27 August 2020, London: A new report from the Carbon Trust, ‘Heat pump retrofit in London’, shows how heat pumps will have a critical role in tackling emissions from London’s buildings and delivering the Mayor’s 2030 net zero ambitions.
The report, commissioned by the Mayor of London, includes detailed analysis of the potential to retrofit heat pumps across a range of existing buildings in London and recommends an action plan for scaling up energy efficiency and heat pump retrofit across the capital. The report will help guide local authorities, social housing providers and others considering a heat pump retrofit, highlighting the principles of good practice system design.
Decarbonising heat is London’s biggest challenge to achieving net zero emissions. Natural gas, used mainly for heating buildings and water, accounts for 37% of all greenhouse gas emissions in London. To achieve the Mayor’s net zero target by 2030, London will need to make a rapid transition from gas to low carbon heat solutions, the majority of which will be retrofitted into existing buildings, as at least 80% of buildings are expected to still be standing in 2050.
Heat pump systems have the potential to deliver immediate carbon emission savings of 60-70% compared to conventional electric heating and 55-65% when compared to an efficient gas boiler. As the grid decarbonises further in coming decades these carbon savings are expected to increase to 90-100% of carbon emissions by 2050.
However, heat pumps are not a like-for-like replacement for gas boilers and good practice system design will be essential to their effective deployment. The report contains guidance for building owners on the technical options for installation and the principles of good practice system design in heat pump retrofit.
Additionally, a prerequisite for the roll out of heat pumps in many buildings will be improved thermal energy efficiency, which is likely to require significant investment from central government, alongside investment and co-ordination with local authorities and the private sector. Retrofitting energy efficiency measures, combined with heat pumps, provides multiple benefits including reducing energy bills, and enabling the heat pump to operate more efficiently.
Heat pumps also allow building occupants to flex their heat demand in response to tariff price signals and other payments for demand side response. The report finds that engaging in demand side response and flexibility markets is hugely beneficial to the financial case for heat pump retrofit, as well as enabling overall grid resilience.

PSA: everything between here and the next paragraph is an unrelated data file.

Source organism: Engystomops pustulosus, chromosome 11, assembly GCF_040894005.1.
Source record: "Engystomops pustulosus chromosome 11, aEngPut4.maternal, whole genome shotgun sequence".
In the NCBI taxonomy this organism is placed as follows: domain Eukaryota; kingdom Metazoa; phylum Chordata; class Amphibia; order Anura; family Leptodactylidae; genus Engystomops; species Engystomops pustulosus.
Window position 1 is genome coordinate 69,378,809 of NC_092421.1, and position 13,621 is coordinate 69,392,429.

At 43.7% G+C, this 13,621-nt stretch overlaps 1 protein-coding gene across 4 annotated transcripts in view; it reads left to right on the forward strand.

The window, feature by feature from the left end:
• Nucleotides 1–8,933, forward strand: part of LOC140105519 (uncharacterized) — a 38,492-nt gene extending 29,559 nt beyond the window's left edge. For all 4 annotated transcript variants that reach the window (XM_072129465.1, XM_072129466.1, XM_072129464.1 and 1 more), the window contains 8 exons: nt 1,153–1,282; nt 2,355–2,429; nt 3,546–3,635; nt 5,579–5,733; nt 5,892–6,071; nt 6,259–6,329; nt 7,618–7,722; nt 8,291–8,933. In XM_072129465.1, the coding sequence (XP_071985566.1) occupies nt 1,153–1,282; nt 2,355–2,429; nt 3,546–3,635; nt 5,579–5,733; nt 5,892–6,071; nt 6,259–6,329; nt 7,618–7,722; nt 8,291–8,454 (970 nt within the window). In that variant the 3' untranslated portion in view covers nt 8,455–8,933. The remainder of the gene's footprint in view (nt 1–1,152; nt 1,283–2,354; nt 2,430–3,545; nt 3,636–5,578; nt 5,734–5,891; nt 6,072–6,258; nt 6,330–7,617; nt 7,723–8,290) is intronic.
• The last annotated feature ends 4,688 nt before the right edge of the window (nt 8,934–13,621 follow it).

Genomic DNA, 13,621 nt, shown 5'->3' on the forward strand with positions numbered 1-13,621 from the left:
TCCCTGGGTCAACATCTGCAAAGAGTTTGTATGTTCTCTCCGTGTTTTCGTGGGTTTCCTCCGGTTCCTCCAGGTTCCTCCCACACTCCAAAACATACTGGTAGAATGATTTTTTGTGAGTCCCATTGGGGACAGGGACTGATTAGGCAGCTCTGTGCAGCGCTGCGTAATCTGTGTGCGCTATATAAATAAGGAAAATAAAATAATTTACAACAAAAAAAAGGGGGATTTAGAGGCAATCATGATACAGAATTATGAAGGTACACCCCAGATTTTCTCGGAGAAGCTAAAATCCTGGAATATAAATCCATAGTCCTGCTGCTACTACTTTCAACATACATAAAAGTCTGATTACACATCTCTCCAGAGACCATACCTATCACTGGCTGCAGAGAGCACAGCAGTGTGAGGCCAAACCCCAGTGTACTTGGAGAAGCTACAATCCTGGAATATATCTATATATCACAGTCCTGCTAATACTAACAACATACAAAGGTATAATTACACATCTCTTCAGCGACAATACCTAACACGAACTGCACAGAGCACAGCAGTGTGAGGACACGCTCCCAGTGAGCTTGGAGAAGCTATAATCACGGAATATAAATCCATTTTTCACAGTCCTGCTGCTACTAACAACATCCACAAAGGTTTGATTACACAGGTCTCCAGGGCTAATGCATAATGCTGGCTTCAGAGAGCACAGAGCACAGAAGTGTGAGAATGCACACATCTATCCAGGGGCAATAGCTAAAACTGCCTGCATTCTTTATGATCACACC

The report concludes that most building types will require further financial support to transition from gas boilers. However, some building types, such as electrically heated blocks of flats and buildings that are due for major upgrades to the building fabric or heating systems, already have strong financial cases for heat pumps, and should be prioritised for retrofit and energy efficiency investment.
Shirley Rodrigues, Deputy Mayor for Environment and Energy, Greater London Authority, commented:
“Retrofitting heat pumps and improving the energy efficiency of existing buildings are key to achieving the Mayor’s ambitious target for London to reach net zero carbon by 2030. Not only will retrofitting heat pumps help support jobs and skills vital to a green, fair and prosperous COVID-recovery, they also reduce energy bills if designed well. However, delivering this at the scale needed will require the Government to step up investment and implement strong supportive policies.”
Tom Delay, Chief Executive, the Carbon Trust, said:
“Buildings and heat have been identified by the Committee on Climate Change as key challenge areas for decarbonisation in the coming decades, and so the analysis and recommendations detailed in the report to promote low carbon solutions that are available now is very timely. As always, heat pumps are not a silver bullet solution, which is why we have provided a suite of policy recommendations, including investment in energy efficiency in buildings and flexibility in the energy system.”
London’s Boroughs were closely involved in the research, contributing their data on buildings. One such Borough was Camden.
Commenting on the report Adam Harrison, Councillor and Cabinet member for a Sustainable Camden, London Borough of Camden, said:
“Camden supports the key findings from the ‘Heat pump retrofit in London’ study and the analysis of the costs and benefits of installing heat pumps for different building archetypes across London, whilst protecting the heating costs of residents. The findings from this study and wider support from the Greater London Authority’s Energy for Londoners programme will help to inform Camden’s retrofit policies and programmes on our journey to becoming a zero carbon Borough.”
To download copies of the ‘Heat pump retrofit in London’ report and an accompanying report – ‘Options appraisals for heat pump retrofit in 15 London buildings’ – please visit: https://www.carbontrust.com/resources/heat-pump-retrofit-in-london